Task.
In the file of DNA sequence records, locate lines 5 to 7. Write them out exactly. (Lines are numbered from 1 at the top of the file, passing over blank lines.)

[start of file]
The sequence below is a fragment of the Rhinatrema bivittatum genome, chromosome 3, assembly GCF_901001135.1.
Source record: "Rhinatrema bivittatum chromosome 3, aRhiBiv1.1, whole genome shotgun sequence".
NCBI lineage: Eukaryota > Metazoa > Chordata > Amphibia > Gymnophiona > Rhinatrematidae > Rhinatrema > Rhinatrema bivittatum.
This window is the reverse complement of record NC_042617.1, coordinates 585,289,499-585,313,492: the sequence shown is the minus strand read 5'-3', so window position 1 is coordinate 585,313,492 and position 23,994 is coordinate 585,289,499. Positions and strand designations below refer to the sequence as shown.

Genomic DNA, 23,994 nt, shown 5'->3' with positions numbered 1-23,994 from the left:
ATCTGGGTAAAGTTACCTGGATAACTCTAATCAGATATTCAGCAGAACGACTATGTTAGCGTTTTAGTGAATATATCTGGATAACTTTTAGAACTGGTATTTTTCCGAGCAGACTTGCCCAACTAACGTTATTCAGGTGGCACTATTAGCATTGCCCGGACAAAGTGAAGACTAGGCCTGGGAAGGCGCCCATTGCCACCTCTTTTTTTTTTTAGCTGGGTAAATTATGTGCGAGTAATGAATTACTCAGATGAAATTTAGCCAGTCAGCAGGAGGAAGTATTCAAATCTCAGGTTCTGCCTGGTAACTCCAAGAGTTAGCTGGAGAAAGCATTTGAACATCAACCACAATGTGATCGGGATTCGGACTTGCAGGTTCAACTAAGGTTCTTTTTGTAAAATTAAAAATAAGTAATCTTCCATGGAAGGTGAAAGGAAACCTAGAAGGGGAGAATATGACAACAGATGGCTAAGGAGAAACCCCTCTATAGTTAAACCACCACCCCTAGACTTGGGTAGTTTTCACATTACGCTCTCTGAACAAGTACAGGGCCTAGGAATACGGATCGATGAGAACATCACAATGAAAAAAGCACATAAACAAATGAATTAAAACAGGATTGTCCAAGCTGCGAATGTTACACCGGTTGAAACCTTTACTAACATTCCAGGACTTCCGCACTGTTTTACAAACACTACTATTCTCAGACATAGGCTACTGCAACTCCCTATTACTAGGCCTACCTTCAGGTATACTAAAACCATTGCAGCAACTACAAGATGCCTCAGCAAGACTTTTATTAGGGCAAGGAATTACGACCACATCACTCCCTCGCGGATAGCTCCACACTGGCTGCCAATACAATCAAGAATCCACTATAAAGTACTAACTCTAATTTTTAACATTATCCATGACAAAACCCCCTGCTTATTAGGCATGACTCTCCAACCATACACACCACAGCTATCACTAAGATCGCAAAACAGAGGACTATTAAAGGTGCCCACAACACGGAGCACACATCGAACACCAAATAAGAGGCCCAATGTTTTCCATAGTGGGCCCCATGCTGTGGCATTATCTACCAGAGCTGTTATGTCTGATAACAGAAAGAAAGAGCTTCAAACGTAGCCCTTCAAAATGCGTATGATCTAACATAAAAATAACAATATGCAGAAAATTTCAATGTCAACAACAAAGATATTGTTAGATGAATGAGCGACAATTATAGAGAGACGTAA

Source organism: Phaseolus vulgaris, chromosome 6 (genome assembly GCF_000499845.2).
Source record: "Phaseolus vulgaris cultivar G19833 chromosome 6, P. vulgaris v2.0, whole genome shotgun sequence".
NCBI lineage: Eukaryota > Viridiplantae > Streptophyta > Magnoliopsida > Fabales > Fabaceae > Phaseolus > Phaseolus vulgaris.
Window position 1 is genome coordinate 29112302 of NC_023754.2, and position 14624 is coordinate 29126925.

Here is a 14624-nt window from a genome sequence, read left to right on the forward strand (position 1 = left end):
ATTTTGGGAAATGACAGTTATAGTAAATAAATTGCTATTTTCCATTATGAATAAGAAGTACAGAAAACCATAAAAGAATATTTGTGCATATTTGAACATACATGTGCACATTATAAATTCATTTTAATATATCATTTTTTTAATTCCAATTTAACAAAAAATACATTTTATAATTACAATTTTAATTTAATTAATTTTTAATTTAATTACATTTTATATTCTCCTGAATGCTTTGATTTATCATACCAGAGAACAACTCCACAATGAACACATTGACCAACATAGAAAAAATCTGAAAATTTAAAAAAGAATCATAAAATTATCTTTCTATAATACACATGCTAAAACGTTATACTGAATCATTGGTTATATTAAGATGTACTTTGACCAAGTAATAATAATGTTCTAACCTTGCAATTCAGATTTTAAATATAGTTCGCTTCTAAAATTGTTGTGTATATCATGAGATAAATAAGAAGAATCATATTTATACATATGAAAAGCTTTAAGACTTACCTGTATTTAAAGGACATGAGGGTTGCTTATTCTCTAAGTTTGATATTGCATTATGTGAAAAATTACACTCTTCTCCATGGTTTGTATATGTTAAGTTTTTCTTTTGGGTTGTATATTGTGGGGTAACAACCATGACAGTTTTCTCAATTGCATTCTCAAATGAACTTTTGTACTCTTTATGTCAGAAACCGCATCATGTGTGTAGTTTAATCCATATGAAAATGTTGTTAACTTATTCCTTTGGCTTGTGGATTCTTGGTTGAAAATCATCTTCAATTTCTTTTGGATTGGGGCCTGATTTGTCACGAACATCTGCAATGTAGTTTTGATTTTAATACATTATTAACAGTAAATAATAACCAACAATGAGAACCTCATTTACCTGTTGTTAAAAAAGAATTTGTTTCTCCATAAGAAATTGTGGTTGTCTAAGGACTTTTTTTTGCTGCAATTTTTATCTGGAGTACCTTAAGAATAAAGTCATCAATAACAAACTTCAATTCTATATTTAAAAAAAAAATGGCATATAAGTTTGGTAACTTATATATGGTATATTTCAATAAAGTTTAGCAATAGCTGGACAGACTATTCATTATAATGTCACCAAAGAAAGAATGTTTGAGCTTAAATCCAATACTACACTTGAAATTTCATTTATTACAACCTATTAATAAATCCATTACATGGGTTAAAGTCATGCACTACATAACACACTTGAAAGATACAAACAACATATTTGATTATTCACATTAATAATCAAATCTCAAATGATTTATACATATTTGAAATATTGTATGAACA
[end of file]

Genomic DNA, 23,994 nt, shown 5'->3' with positions numbered 1-23,994 from the left:
ATCTGGGTAAAGTTACCTGGATAACTCTAATCAGATATTCAGCAGAACGACTATGTTAGCGTTTTAGTGAATATATCTGGATAACTTTTAGAACTGGTATTTTTCCGAGCAGACTTGCCCAACTAACGTTATTCAGGTGGCACTATTAGCATTGCCCGGACAAAGTGAAGACTAGGCCTGGGAAGGCGCCCATTGCCACCTCTTTTTTTTTTTAGCTGGGTAAATTATGTGCGAGTAATGAATTACTCAGATGAAATTTAGCCAGTCAGCAGGAGGAAGTATTCAAATCTCAGGTTCTGCCTGGTAACTCCAAGAGTTAGCTGGAGAAAGCATTTGAACATCAACCACAATGTGATCGGGATTCGGACTTGCAGGTTCAACTAAGGTTCTTTTTGTAAAATTAAAAATAAGTAATCTTCCATGGAAGGTGAAAGGAAACCTAGAAGGGGAGAATATGACAACAGATGGCTAAGGAGAAACCCCTCTATAGTTAAACCACCACCCCTAGACTTGGGTAGTTTTCACATTACGCTCTCTGAACAAGTACAGGGCCTAGGAATACGGATCGATGAGAACATCACAATGAAAAAAGCACATAAACAAATGAATTAAAACAGGATTGTCCAAGCTGCGAATGTTACACCGGTTGAAACCTTTACTAACATTCCAGGACTTCCGCACTGTTTTACAAACACTACTATTCTCAGACATAGGCTACTGCAACTCCCTATTACTAGGCCTACCTTCAGGTATACTAAAACCATTGCAGCAACTACAAGATGCCTCAGCAAGACTTTTATTAGGGCAAGGAATTACGACCACATCACTCCCTCGCGGATAGCTCCACACTGGCTGCCAATACAATCAAGAATCCACTATAAAGTACTAACTCTAATTTTTAACATTATCCATGACAAAACCCCCTGCTTATTAGGCATGACTCTCCAACCATACACACCACAGCTATCACTAAGATCGCAAAACAGAGGACTATTAAAGGTGCCCACAACACGGAGCACACATCGAACACCAAATAAGAGGCCCAATGTTTTCCATAGTGGGCCCCATGCTGTGGCATTATCTACCAGAGCTGTTATGTCTGATAACAGAAAGAAAGAGCTTCAAACGTAGCCCTTCAAAATGCGTATGATCTAACATAAAAATAACAATATGCAGAAAATTTCAATGTCAACAACAAAGATATTGTTAGATGAATGAGCGACAATTATAGAGAGACGTAA

Source organism: Phaseolus vulgaris, chromosome 6 (genome assembly GCF_000499845.2).